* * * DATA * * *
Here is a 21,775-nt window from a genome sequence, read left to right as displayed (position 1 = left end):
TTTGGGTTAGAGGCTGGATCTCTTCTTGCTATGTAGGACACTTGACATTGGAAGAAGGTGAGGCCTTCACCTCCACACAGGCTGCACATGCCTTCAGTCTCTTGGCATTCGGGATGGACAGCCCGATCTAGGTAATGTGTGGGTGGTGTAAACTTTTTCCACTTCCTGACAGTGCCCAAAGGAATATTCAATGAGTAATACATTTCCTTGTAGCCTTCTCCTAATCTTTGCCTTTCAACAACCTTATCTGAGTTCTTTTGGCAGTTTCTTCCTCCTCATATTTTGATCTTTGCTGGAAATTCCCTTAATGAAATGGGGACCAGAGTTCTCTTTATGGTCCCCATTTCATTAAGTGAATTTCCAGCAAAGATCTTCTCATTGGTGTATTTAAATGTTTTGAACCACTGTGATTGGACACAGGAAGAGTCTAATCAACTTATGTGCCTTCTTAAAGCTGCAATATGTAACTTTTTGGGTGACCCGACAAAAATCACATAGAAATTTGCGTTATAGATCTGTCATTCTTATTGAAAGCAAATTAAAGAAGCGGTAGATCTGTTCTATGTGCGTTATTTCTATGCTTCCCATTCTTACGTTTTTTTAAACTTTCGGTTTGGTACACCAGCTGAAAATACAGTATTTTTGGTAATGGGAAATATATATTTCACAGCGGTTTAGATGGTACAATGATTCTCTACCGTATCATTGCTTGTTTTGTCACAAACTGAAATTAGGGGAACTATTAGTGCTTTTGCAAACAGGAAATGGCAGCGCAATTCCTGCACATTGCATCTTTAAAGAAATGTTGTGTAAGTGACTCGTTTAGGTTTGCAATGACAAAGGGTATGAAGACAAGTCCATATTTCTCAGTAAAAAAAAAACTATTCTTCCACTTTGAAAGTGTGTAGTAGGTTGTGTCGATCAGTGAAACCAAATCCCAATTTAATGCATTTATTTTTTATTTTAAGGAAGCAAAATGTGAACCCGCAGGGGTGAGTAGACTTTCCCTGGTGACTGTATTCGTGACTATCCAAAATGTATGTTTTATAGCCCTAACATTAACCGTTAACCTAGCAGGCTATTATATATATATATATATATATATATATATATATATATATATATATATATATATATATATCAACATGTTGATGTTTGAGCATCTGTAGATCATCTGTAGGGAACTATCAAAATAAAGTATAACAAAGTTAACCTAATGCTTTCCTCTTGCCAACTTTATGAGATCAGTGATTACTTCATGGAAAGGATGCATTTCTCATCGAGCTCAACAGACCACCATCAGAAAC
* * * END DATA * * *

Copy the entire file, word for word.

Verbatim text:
Here is a 21,775-nt window from a genome sequence, read left to right as displayed (position 1 = left end):
TTTGGGTTAGAGGCTGGATCTCTTCTTGCTATGTAGGACACTTGACATTGGAAGAAGGTGAGGCCTTCACCTCCACACAGGCTGCACATGCCTTCAGTCTCTTGGCATTCGGGATGGACAGCCCGATCTAGGTAATGTGTGGGTGGTGTAAACTTTTTCCACTTCCTGACAGTGCCCAAAGGAATATTCAATGAGTAATACATTTCCTTGTAGCCTTCTCCTAATCTTTGCCTTTCAACAACCTTATCTGAGTTCTTTTGGCAGTTTCTTCCTCCTCATATTTTGATCTTTGCTGGAAATTCCCTTAATGAAATGGGGACCAGAGTTCTCTTTATGGTCCCCATTTCATTAAGTGAATTTCCAGCAAAGATCTTCTCATTGGTGTATTTAAATGTTTTGAACCACTGTGATTGGACACAGGAAGAGTCTAATCAACTTATGTGCCTTCTTAAAGCTGCAATATGTAACTTTTTGGGTGACCCGACAAAAATCACATAGAAATTTGCGTTATAGATCTGTCATTCTTATTGAAAGCAAATTAAAGAAGCGGTAGATCTGTTCTATGTGCGTTATTTCTATGCTTCCCATTCTTACGTTTTTTTAAACTTTCGGTTTGGTACACCAGCTGAAAATACAGTATTTTTGGTAATGGGAAATATATATTTCACAGCGGTTTAGATGGTACAATGATTCTCTACCGTATCATTGCTTGTTTTGTCACAAACTGAAATTAGGGGAACTATTAGTGCTTTTGCAAACAGGAAATGGCAGCGCAATTCCTGCACATTGCATCTTTAAAGAAATGTTGTGTAAGTGACTCGTTTAGGTTTGCAATGACAAAGGGTATGAAGACAAGTCCATATTTCTCAGTAAAAAAAAAACTATTCTTCCACTTTGAAAGTGTGTAGTAGGTTGTGTCGATCAGTGAAACCAAATCCCAATTTAATGCATTTATTTTTTATTTTAAGGAAGCAAAATGTGAACCCGCAGGGGTGAGTAGACTTTCCCTGGTGACTGTATTCGTGACTATCCAAAATGTATGTTTTATAGCCCTAACATTAACCGTTAACCTAGCAGGCTATTATATATATATATATATATATATATATATATATATATATATATATATATATATATATATCAACATGTTGATGTTTGAGCATCTGTAGATCATCTGTAGGGAACTATCAAAATAAAGTATAACAAAGTTAACCTAATGCTTTCCTCTTGCCAACTTTATGAGATCAGTGATTACTTCATGGAAAGGATGCATTTCTCATCGAGCTCAACAGACCACCATCAGAAAC